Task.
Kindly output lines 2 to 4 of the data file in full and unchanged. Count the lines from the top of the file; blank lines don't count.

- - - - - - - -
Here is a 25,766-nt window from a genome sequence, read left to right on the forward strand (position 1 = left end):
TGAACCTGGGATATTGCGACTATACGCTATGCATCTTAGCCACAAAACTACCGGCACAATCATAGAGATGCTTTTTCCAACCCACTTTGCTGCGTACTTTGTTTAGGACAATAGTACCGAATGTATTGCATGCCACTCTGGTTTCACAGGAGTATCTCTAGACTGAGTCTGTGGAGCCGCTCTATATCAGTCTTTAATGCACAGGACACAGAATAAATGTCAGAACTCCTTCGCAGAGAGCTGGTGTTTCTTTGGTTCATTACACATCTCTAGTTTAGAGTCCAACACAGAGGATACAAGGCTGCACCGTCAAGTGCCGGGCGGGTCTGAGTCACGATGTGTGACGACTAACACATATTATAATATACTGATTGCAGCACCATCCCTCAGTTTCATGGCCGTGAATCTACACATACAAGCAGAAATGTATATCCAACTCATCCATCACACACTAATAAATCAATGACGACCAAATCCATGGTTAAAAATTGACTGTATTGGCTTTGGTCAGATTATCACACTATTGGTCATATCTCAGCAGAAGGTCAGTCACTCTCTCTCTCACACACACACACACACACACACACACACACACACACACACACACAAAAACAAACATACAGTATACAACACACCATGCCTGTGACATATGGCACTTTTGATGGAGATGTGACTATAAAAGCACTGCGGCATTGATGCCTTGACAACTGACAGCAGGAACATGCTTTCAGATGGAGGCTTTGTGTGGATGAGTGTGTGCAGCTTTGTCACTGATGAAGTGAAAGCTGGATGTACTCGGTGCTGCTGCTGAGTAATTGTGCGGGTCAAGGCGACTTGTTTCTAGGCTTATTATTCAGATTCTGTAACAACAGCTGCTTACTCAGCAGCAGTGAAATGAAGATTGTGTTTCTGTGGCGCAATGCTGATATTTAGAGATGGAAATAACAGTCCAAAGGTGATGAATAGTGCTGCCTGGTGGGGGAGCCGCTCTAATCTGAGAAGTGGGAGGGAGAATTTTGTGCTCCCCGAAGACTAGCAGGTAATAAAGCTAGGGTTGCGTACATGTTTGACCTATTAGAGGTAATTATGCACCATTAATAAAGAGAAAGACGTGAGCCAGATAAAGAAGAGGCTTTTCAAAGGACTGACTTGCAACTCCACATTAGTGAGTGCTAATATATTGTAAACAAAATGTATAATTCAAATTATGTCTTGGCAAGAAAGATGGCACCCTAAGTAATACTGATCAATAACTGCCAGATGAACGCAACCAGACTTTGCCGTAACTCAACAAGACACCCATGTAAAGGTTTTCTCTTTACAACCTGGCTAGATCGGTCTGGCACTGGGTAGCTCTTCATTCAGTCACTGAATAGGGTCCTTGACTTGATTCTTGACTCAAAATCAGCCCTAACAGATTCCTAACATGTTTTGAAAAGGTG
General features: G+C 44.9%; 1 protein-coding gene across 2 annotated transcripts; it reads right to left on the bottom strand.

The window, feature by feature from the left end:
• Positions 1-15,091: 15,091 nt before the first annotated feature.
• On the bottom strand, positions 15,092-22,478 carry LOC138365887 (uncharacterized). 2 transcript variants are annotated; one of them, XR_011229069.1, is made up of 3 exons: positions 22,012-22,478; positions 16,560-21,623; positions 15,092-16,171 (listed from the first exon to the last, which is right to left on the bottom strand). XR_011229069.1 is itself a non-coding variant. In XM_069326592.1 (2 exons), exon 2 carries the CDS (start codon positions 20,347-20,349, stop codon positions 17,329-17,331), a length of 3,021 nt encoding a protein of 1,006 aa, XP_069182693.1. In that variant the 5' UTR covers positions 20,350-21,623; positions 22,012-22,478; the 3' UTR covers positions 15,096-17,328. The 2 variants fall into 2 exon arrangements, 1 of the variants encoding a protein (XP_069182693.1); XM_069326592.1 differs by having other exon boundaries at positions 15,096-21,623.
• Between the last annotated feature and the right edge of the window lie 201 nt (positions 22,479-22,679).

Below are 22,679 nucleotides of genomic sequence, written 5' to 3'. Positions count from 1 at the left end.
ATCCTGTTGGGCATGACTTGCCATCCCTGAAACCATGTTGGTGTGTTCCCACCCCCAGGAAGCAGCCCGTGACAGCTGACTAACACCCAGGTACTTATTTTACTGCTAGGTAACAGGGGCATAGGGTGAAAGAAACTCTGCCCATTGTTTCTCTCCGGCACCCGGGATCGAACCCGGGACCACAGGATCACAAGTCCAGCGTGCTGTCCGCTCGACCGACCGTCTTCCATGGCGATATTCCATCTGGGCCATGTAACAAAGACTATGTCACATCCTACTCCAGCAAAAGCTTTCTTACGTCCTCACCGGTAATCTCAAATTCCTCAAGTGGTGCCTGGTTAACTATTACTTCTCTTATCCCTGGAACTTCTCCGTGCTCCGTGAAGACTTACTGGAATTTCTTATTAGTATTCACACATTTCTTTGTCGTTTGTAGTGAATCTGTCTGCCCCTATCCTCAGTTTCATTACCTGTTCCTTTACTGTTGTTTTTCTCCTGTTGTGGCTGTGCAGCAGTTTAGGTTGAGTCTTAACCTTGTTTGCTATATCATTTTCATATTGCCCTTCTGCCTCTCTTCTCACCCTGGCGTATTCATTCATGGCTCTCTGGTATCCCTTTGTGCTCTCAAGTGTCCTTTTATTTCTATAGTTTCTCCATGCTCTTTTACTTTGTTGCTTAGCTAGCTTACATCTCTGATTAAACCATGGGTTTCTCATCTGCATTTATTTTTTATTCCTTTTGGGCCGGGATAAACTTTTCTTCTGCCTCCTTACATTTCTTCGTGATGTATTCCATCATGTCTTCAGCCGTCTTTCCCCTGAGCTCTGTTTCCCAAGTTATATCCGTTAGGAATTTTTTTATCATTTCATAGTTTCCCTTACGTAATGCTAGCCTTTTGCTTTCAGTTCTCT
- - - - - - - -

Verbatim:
TGAACCTGGGATATTGCGACTATACGCTATGCATCTTAGCCACAAAACTACCGGCACAATCATAGAGATGCTTTTTCCAACCCACTTTGCTGCGTACTTTGTTTAGGACAATAGTACCGAATGTATTGCATGCCACTCTGGTTTCACAGGAGTATCTCTAGACTGAGTCTGTGGAGCCGCTCTATATCAGTCTTTAATGCACAGGACACAGAATAAATGTCAGAACTCCTTCGCAGAGAGCTGGTGTTTCTTTGGTTCATTACACATCTCTAGTTTAGAGTCCAACACAGAGGATACAAGGCTGCACCGTCAAGTGCCGGGCGGGTCTGAGTCACGATGTGTGACGACTAACACATATTATAATATACTGATTGCAGCACCATCCCTCAGTTTCATGGCCGTGAATCTACACATACAAGCAGAAATGTATATCCAACTCATCCATCACACACTAATAAATCAATGACGACCAAATCCATGGTTAAAAATTGACTGTATTGGCTTTGGTCAGATTATCACACTATTGGTCATATCTCAGCAGAAGGTCAGTCACTCTCTCTCTCACACACACACACACACACACACACACACACACACACACACACACAAAAACAAACATACAGTATACAACACACCATGCCTGTGACATATGGCACTTTTGATGGAGATGTGACTATAAAAGCACTGCGGCATTGATGCCTTGACAACTGACAGCAGGAACATGCTTTCAGATGGAGGCTTTGTGTGGATGAGTGTGTGCAGCTTTGTCACTGATGAAGTGAAAGCTGGATGTACTCGGTGCTGCTGCTGAGTAATTGTGCGGGTCAAGGCGACTTGTTTCTAGGCTTATTATTCAGATTCTGTAACAACAGCTGCTTACTCAGCAGCAGTGAAATGAAGATTGTGTTTCTGTGGCGCAATGCTGATATTTAGAGATGGAAATAACAGTCCAAAGGTGATGAATAGTGCTGCCTGGTGGGGGAGCCGCTCTAATCTGAGAAGTGGGAGGGAGAATTTTGTGCTCCCCGAAGACTAGCAGGTAATAAAGCTAGGGTTGCGTACATGTTTGACCTATTAGAGGTAATTATGCACCATTAATAAAGAGAAAGACGTGAGCCAGATAAAGAAGAGGCTTTTCAAAGGACTGACTTGCAACTCCACATTAGTGAGTGCTAATATATTGTAAACAAAATGTATAATTCAAATTATGTCTTGGCAAGAAAGATGGCACCCTAAGTAATACTGATCAATAACTGCCAGATGAACGCAACCAGACTTTGCCGTAACTCAACAAGACACCCATGTAAAGGTTTTCTCTTTACAACCTGGCTAGATCGGTCTGGCACTGGGTAGCTCTTCATTCAGTCACTGAATAGGGTCCTTGACTTGATTCTTGACTCAAAATCAGCCCTAACAGATTCCTAACATGTTTTGAAAAGGTG
General features: G+C 44.9%; 1 protein-coding gene across 2 annotated transcripts; it reads right to left on the bottom strand.

The window, feature by feature from the left end: